UK Cases of Malaria Rise 30% in 2 Years
The Health Protection Agency (HPA) reported new figures on World Malaria Day that show the number of cases of the disease among residents in Britain has risen by nearly 30% in the last 2 years. Most of the cases reported over the last 10 years have flared up in travellers who visited South Asia or West Africa.
In 2008, there were 1,370 cases of malaria reported, but this number rose to 1,495 in 2009 and then again to 1,761 last year. Nearly 40% of the new cases in 2010 occurred among UK residents that had been to either Ghana or Nigeria, while 11% had travelled to India.
The HPA is advising anyone who travels on how to avoid getting malaria, which is the second biggest killer in the world. They believe that travellers may not get or are unable to get advice about preventing malaria, or they think they aren’t at risk because they know the area they are planning to visit. It’s these travellers that are more at risk, as they tend to stay in their destination longer or they stay with family and friends, which puts them at the same risk as locals of contracting the infectious disease.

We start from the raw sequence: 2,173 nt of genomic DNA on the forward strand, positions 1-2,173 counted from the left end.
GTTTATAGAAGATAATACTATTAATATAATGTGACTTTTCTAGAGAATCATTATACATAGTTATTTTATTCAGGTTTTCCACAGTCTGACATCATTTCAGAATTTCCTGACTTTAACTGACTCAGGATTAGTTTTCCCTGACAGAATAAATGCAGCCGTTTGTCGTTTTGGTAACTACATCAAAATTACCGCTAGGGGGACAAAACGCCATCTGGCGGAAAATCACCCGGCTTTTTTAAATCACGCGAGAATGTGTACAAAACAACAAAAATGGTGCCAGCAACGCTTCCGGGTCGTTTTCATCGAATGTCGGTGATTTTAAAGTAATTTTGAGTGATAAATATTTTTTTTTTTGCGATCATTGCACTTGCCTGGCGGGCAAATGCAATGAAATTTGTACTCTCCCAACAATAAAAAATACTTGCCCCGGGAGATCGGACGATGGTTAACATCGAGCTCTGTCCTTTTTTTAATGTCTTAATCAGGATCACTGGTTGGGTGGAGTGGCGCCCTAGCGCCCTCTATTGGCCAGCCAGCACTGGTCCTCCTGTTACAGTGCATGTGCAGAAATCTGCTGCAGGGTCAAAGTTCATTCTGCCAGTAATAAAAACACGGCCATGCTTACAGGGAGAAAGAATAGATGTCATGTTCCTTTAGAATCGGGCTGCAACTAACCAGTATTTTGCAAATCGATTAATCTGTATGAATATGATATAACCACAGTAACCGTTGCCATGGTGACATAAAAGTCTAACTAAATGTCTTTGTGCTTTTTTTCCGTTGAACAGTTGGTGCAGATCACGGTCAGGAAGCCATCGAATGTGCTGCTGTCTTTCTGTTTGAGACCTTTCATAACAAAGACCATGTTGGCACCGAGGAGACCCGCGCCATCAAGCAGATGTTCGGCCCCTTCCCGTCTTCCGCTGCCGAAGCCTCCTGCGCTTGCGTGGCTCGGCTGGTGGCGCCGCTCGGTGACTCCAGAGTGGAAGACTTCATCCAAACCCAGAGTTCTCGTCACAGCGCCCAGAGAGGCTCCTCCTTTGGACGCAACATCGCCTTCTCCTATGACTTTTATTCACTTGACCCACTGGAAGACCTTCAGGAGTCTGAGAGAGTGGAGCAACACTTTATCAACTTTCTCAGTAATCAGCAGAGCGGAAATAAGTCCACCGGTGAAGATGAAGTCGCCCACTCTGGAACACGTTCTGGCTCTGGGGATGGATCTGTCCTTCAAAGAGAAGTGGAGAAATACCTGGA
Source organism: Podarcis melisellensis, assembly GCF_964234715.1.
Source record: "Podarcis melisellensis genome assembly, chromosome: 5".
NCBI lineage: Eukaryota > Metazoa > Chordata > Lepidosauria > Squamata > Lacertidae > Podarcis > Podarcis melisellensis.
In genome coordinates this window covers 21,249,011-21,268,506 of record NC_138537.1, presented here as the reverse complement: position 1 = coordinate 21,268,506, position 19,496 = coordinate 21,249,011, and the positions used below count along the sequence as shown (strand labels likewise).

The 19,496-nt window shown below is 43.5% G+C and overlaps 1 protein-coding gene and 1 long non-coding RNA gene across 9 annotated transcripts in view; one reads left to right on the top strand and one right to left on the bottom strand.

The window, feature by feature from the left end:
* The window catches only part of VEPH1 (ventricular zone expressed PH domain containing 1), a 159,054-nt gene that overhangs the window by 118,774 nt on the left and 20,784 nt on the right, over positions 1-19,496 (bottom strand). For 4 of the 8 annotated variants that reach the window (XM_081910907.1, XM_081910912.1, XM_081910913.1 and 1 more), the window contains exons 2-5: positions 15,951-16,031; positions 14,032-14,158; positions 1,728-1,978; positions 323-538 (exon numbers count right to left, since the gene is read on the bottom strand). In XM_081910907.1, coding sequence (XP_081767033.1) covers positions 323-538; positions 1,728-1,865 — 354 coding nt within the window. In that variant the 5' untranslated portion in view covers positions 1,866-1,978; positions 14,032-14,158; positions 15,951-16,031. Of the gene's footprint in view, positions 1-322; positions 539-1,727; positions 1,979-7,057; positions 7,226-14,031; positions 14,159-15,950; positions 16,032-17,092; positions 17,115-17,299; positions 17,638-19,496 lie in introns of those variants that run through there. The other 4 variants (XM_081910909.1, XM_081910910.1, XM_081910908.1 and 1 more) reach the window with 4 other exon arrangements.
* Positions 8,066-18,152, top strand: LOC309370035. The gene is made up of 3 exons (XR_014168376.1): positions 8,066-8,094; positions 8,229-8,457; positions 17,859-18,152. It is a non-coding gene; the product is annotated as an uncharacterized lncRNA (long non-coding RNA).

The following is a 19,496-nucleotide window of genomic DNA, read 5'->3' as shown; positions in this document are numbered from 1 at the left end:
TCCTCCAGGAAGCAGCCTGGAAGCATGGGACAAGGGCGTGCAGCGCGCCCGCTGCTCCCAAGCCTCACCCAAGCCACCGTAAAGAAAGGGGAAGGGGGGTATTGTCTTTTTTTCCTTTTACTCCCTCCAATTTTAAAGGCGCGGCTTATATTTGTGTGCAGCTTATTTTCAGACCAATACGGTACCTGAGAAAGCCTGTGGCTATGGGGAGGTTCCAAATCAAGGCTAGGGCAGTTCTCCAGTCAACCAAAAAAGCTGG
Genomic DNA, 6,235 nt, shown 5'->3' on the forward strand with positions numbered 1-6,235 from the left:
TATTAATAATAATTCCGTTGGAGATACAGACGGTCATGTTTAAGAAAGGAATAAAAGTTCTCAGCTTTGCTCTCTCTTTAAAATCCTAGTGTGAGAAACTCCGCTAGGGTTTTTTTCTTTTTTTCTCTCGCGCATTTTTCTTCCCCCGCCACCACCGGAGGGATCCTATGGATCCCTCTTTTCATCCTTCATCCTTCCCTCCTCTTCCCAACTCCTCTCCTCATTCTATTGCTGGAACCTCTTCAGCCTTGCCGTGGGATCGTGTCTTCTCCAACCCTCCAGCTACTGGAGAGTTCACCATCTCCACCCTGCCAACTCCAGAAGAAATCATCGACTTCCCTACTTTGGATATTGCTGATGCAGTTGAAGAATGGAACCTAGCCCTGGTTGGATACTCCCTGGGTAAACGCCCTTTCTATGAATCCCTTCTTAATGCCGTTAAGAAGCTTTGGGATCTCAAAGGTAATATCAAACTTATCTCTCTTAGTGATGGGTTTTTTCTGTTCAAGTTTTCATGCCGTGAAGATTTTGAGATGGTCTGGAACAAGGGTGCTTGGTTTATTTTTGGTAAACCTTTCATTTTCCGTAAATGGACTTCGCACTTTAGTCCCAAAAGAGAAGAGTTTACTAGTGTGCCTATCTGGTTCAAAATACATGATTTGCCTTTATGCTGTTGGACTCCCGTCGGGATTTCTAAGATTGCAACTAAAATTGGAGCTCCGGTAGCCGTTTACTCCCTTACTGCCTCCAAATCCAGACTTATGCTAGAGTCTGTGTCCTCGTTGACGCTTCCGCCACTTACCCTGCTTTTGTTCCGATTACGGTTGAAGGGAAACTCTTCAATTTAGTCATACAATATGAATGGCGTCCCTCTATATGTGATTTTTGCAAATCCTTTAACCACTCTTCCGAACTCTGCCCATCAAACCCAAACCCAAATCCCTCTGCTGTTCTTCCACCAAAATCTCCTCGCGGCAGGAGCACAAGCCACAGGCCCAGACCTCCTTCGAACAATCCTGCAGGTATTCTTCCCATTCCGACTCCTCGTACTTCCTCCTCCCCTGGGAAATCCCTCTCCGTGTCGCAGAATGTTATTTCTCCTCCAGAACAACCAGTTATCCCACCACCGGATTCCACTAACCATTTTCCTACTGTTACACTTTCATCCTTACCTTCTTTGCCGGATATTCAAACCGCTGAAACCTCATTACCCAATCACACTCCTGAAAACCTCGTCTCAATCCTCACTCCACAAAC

HPA malaria reference laboratory head Professor Peter Chiodini says the figures are a reminder that travellers need to take precautions against malaria. Anybody that travels to a country where the disease is present should take proper medication, including those who are visiting where they were born, grew up or have visited before, as they aren’t immune, he added.
Travel and migrant health section head Dr Jane Jones says that, even though this disease is potentially deadly, it’s also very preventable. Anyone planning to travel to a tropical destination should get health advice before their trip. People who get malaria aren’t immune and can contract it again, so all travellers should take anti-mosquito medication and other precautions, she added.